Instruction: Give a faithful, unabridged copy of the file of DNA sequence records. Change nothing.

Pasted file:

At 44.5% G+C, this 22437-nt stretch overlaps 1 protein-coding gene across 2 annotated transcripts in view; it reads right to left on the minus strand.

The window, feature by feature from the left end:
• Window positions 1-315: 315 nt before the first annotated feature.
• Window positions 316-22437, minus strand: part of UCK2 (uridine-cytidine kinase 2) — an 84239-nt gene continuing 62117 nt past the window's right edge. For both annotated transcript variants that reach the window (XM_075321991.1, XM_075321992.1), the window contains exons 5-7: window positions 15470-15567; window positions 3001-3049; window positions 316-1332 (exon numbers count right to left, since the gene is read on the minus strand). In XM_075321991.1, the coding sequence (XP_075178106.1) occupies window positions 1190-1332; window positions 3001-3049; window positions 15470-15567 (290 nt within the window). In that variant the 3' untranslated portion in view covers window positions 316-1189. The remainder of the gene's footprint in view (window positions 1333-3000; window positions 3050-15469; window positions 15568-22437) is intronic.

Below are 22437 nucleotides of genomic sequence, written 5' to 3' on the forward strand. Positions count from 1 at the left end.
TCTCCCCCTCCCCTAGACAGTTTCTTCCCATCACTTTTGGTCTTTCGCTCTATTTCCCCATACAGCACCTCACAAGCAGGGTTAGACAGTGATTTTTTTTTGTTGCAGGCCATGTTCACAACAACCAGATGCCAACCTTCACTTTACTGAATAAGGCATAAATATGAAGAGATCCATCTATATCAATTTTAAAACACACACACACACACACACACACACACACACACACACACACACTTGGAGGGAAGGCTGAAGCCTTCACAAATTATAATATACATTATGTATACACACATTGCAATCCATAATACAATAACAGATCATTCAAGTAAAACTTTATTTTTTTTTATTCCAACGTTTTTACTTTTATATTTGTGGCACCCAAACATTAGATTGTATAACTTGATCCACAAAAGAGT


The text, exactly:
At 44.5% G+C, this 22437-nt stretch overlaps 1 protein-coding gene across 2 annotated transcripts in view; it reads right to left on the minus strand.

The window, feature by feature from the left end:
• Window positions 1-315: 315 nt before the first annotated feature.
• Window positions 316-22437, minus strand: part of UCK2 (uridine-cytidine kinase 2) — an 84239-nt gene continuing 62117 nt past the window's right edge. For both annotated transcript variants that reach the window (XM_075321991.1, XM_075321992.1), the window contains exons 5-7: window positions 15470-15567; window positions 3001-3049; window positions 316-1332 (exon numbers count right to left, since the gene is read on the minus strand). In XM_075321991.1, the coding sequence (XP_075178106.1) occupies window positions 1190-1332; window positions 3001-3049; window positions 15470-15567 (290 nt within the window). In that variant the 3' untranslated portion in view covers window positions 316-1189. The remainder of the gene's footprint in view (window positions 1333-3000; window positions 3050-15469; window positions 15568-22437) is intronic.

Below are 22437 nucleotides of genomic sequence, written 5' to 3' on the forward strand. Positions count from 1 at the left end.
TCTCCCCCTCCCCTAGACAGTTTCTTCCCATCACTTTTGGTCTTTCGCTCTATTTCCCCATACAGCACCTCACAAGCAGGGTTAGACAGTGATTTTTTTTTGTTGCAGGCCATGTTCACAACAACCAGATGCCAACCTTCACTTTACTGAATAAGGCATAAATATGAAGAGATCCATCTATATCAATTTTAAAACACACACACACACACACACACACACACACACACACACACACACTTGGAGGGAAGGCTGAAGCCTTCACAAATTATAATATACATTATGTATACACACATTGCAATCCATAATACAATAACAGATCATTCAAGTAAAACTTTATTTTTTTTTATTCCAACGTTTTTACTTTTATATTTGTGGCACCCAAACATTAGATTGTATAACTTGATCCACAAAAGAGT